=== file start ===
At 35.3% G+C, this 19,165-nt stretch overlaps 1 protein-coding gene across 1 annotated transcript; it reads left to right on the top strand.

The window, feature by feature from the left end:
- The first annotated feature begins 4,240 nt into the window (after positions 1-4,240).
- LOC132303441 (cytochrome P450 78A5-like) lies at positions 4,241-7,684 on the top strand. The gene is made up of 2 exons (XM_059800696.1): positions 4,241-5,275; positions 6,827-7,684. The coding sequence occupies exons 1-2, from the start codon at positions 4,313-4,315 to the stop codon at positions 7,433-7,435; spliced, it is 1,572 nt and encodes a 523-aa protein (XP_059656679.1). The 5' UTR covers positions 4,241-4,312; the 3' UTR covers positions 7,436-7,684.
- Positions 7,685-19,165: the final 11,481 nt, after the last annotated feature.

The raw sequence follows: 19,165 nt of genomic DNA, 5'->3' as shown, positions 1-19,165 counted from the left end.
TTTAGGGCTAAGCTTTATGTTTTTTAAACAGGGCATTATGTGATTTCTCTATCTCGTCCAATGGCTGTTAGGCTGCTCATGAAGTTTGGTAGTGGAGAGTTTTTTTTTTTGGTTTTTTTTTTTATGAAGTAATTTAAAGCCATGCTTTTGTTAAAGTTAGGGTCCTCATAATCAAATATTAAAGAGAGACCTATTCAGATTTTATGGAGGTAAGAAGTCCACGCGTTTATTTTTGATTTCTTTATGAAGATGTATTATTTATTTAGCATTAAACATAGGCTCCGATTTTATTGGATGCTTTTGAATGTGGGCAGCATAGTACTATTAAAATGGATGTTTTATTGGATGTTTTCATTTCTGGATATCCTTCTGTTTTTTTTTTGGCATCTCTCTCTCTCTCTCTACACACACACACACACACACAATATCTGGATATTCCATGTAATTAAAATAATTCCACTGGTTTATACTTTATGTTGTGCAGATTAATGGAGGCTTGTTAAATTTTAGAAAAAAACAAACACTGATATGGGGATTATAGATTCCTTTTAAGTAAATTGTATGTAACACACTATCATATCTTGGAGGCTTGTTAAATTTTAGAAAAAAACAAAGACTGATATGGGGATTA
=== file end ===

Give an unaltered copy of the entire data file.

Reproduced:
At 35.3% G+C, this 19,165-nt stretch overlaps 1 protein-coding gene across 1 annotated transcript; it reads left to right on the top strand.

The window, feature by feature from the left end:
- The first annotated feature begins 4,240 nt into the window (after positions 1-4,240).
- LOC132303441 (cytochrome P450 78A5-like) lies at positions 4,241-7,684 on the top strand. The gene is made up of 2 exons (XM_059800696.1): positions 4,241-5,275; positions 6,827-7,684. The coding sequence occupies exons 1-2, from the start codon at positions 4,313-4,315 to the stop codon at positions 7,433-7,435; spliced, it is 1,572 nt and encodes a 523-aa protein (XP_059656679.1). The 5' UTR covers positions 4,241-4,312; the 3' UTR covers positions 7,436-7,684.
- Positions 7,685-19,165: the final 11,481 nt, after the last annotated feature.

The raw sequence follows: 19,165 nt of genomic DNA, 5'->3' as shown, positions 1-19,165 counted from the left end.
TTTAGGGCTAAGCTTTATGTTTTTTAAACAGGGCATTATGTGATTTCTCTATCTCGTCCAATGGCTGTTAGGCTGCTCATGAAGTTTGGTAGTGGAGAGTTTTTTTTTTTGGTTTTTTTTTTTATGAAGTAATTTAAAGCCATGCTTTTGTTAAAGTTAGGGTCCTCATAATCAAATATTAAAGAGAGACCTATTCAGATTTTATGGAGGTAAGAAGTCCACGCGTTTATTTTTGATTTCTTTATGAAGATGTATTATTTATTTAGCATTAAACATAGGCTCCGATTTTATTGGATGCTTTTGAATGTGGGCAGCATAGTACTATTAAAATGGATGTTTTATTGGATGTTTTCATTTCTGGATATCCTTCTGTTTTTTTTTTGGCATCTCTCTCTCTCTCTCTACACACACACACACACACACAATATCTGGATATTCCATGTAATTAAAATAATTCCACTGGTTTATACTTTATGTTGTGCAGATTAATGGAGGCTTGTTAAATTTTAGAAAAAAACAAACACTGATATGGGGATTATAGATTCCTTTTAAGTAAATTGTATGTAACACACTATCATATCTTGGAGGCTTGTTAAATTTTAGAAAAAAACAAAGACTGATATGGGGATTA